Smuggled, stashed and seized!

This workshop is perfect for classes studying a local history topic as we explore Liverpool’s connections to the world of smuggling and trade through its position as one of the top ports in Britain.

Engaging with items from the museum’s collection of handling objects, all of which have been seized by Border Force officers, pupils will be introduced to the lengths to which some people and organisations will go in order to smuggle in prohibited items.

This workshop is available to book on Fridays only from 4 March 2022 at 10.15am, 11.30am and 1.15pm. 

Workshop details

This interactive workshop will be led by an experienced member of the Learning team and will begin with a warm welcome to the museum, followed by a brief visit to the Seized gallery located in the basement. Here we will outline the work of the Border Force, introducing some key words and concepts, its history in Liverpool and also some object highlights in the collection which will be relevant to the rest of the workshop content.  Of course, groups can then revisit the gallery at their leisure during the rest of their time at the museum.

We go on to look at the specifics of historical smuggling in the local Liverpool area, focussing especially on the infamous Mother Redcap, in the atmospheric surroundings of our reproduction dockside street before moving to our Learning space for the final section of the workshop.

This is where pupils will be introduced to objects from our extensive collection of items seized by the Border Force and the stories behind them, be they endangered species, fakes or concealments of illegal goods.  They will be encouraged to discuss the issues raised by these items, how they relate directly to our everyday lives and the wisest choices we should all make to keep ourselves, our society, and the natural world safe.

Curriculum links

English Spoken Language

Pupils should be taught to:

  • listen and respond appropriately to adults and their peers.
  • ask relevant questions to extend their understanding and knowledge.
  • articulate and justify answers, arguments and opinions.
  • maintain attention and participate actively in collaborative conversations, staying on topic and initiating and responding to comments.
  • use spoken language to develop understanding through speculating, hypothesising, imagining and exploring ideas.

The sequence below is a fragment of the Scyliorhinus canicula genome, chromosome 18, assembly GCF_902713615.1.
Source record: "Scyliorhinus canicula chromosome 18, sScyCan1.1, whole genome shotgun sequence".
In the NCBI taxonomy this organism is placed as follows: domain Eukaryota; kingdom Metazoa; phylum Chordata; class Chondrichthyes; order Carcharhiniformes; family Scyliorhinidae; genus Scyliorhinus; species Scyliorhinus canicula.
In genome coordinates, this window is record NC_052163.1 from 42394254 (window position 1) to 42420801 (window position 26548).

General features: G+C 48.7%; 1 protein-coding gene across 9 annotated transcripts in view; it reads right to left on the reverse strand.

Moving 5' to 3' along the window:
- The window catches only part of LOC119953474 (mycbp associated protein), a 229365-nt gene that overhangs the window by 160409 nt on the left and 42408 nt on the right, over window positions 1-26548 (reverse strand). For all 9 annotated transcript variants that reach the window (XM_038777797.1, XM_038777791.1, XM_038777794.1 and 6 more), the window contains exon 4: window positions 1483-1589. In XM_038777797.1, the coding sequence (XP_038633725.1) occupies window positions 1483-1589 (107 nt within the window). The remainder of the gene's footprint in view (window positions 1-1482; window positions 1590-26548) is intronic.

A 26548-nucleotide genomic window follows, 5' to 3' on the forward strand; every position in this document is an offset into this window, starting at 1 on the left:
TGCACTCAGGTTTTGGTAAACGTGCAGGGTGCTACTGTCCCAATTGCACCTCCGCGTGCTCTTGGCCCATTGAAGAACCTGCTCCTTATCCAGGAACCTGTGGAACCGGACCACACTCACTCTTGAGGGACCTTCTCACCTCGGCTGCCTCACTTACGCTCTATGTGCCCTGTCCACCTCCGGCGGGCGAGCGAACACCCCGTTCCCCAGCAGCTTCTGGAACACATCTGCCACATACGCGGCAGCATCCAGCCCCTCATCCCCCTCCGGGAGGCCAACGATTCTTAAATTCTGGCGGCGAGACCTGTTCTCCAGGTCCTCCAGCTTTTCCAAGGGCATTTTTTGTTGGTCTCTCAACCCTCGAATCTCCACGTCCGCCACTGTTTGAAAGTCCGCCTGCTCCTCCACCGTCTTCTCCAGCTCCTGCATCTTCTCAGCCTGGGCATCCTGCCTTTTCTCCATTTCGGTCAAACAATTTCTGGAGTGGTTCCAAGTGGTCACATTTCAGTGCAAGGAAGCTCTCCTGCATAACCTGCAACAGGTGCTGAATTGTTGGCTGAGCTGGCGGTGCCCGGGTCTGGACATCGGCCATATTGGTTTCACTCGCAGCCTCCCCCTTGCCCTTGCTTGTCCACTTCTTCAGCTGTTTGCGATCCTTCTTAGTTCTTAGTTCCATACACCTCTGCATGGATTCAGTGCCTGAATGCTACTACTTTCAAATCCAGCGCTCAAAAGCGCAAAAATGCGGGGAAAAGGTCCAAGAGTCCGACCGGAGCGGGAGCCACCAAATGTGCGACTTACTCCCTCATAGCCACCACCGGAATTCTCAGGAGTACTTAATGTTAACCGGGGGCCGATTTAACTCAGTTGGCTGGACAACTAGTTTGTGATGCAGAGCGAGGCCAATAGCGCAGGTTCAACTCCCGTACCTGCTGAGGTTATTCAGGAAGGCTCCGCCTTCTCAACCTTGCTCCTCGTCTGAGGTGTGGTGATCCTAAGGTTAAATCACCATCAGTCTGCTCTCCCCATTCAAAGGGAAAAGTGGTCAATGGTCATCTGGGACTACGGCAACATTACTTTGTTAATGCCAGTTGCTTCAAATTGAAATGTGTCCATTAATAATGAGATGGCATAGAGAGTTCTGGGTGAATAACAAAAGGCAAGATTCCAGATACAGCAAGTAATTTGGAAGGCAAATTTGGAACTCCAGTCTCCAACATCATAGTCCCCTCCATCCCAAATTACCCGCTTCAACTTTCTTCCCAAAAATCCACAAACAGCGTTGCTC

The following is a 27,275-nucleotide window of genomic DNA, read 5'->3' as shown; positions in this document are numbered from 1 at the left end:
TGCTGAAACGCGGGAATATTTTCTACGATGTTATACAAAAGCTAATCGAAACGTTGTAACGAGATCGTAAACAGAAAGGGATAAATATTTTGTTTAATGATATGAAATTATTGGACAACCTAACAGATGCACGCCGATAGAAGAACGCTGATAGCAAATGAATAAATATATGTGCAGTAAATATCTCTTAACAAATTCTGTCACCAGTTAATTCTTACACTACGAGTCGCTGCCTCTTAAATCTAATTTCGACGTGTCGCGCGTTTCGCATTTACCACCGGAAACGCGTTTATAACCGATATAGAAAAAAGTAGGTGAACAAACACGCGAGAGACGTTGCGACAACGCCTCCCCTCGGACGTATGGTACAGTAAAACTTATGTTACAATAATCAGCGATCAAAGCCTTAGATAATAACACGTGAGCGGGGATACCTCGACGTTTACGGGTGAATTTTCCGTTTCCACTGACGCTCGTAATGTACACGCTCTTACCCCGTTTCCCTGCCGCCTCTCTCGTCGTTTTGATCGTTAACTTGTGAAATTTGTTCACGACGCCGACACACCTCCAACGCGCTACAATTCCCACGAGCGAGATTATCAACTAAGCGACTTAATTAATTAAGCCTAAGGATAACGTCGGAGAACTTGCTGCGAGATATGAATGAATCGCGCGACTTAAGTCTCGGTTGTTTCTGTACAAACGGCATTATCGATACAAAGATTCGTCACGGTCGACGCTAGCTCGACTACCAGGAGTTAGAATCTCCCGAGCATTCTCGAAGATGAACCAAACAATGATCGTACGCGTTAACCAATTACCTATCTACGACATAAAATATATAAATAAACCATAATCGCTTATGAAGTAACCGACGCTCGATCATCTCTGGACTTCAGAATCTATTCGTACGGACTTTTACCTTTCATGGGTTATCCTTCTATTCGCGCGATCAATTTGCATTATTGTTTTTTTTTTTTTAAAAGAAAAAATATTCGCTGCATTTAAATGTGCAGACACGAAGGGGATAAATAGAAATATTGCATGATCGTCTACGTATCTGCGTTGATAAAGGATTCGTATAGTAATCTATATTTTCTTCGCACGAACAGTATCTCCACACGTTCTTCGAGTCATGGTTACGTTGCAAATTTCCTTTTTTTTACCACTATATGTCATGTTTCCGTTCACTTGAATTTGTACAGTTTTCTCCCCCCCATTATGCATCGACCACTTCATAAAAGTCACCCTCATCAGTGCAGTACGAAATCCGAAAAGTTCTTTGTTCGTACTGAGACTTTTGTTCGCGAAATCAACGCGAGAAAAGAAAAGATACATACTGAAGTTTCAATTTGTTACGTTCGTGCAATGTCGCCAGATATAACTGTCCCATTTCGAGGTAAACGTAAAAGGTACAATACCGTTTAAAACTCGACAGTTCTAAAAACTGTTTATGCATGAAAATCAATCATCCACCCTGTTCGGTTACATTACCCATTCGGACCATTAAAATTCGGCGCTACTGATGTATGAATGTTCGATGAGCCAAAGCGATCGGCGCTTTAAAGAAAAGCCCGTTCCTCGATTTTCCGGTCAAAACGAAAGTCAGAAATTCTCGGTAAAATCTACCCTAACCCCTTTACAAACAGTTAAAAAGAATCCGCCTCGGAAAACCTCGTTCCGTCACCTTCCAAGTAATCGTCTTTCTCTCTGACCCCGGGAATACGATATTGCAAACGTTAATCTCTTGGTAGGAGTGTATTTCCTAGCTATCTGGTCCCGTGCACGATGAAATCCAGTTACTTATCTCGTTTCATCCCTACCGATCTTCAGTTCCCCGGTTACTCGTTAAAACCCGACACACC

• participate in discussions, presentations, performances, role play, improvisations and debates.

Science (Year 4)

Living things and their habitats

  • recognise that environments can change and that this can sometimes pose dangers to living things.
  • pupils should explore examples of human impact (both positive and negative) on environments, for example, the positive effects of nature reserves, ecologically planned parks, or garden ponds, and the negative effects of population and development, litter or deforestation

History (local history study)

  • a study of an aspect of history or a site dating from a period beyond 1066 that is significant in the locality.


Keeping safe

  • how to predict, assess and manage risk in different situations
  • about hazards (including fire risks) that may cause harm, injury or risk in the home and what they can do to reduce risks and keep safe

Living in the wider world

  • Shared responsibilities
  • to recognise reasons for rules and laws; consequences of not adhering to rules and laws

Fundamental British Values

  • Rule of law: Learn to clarify the rules and consequences of making positive or negative choices relating to endangered animals and other contraband, and understand our shared and individual responsibilities. Understand how laws can change over time and vary in different countries.
  • Democracy: Students share a leading role in discussion and debate.
  • Mutual respect and tolerance: Students are encouraged to respect opinions and cultural differences. Understand that everyone in society deserves the opportunity to make safe, healthy and positive choices.

Sustainable Development Goals

  • Goal 14: Life below water - sustainable tourism.
  • Goal 15: Life on land - protect, restore and promote sustainable use of terrestrial ecosystems, sustainably manage forests, combat desertification, and halt and reverse land degradation and halt biodiversity loss.

Learning outcomes

Knowledge and understanding

Pupils will:

  • Gain awareness of the laws regarding the illegal import of banned goods including fakes and endangered species.
  • Understand that smuggling can be intentional, personal or commercial, or sometimes accidental.
  • Learn about habitat destruction and hunting as a threat to endangered animals and plants.
  • Learn about the consequences of smuggling on the perpetrator.  


Pupils will:

  • Improve their speaking and listening skills in a group discussion context.
  • Learn to question and discuss issues relating to smuggled goods that may affect their own lives, or those of the wider society.
  • Develop their confidence and ability to make safer choices.
  • Give reasoned answers backed up by evidence.


Pupils will:

  • Be introduced to the role the Border Force and how it protects our society.
  • Be introduced to the work of the education team and the value of a visit to a museum.
  • Learn about the techniques used by smugglers to get smuggled goods into the country and the ways the Border Force try to prevent this.


Pupils will

  • See the museum as a fun and interesting way to learn more about the past and the present.
  • Be inspired to have the confidence to make the right choices for themselves backed up by factual information and expertise.
  • Explore the ethics of the use of animal products, both endangered and non-endangered.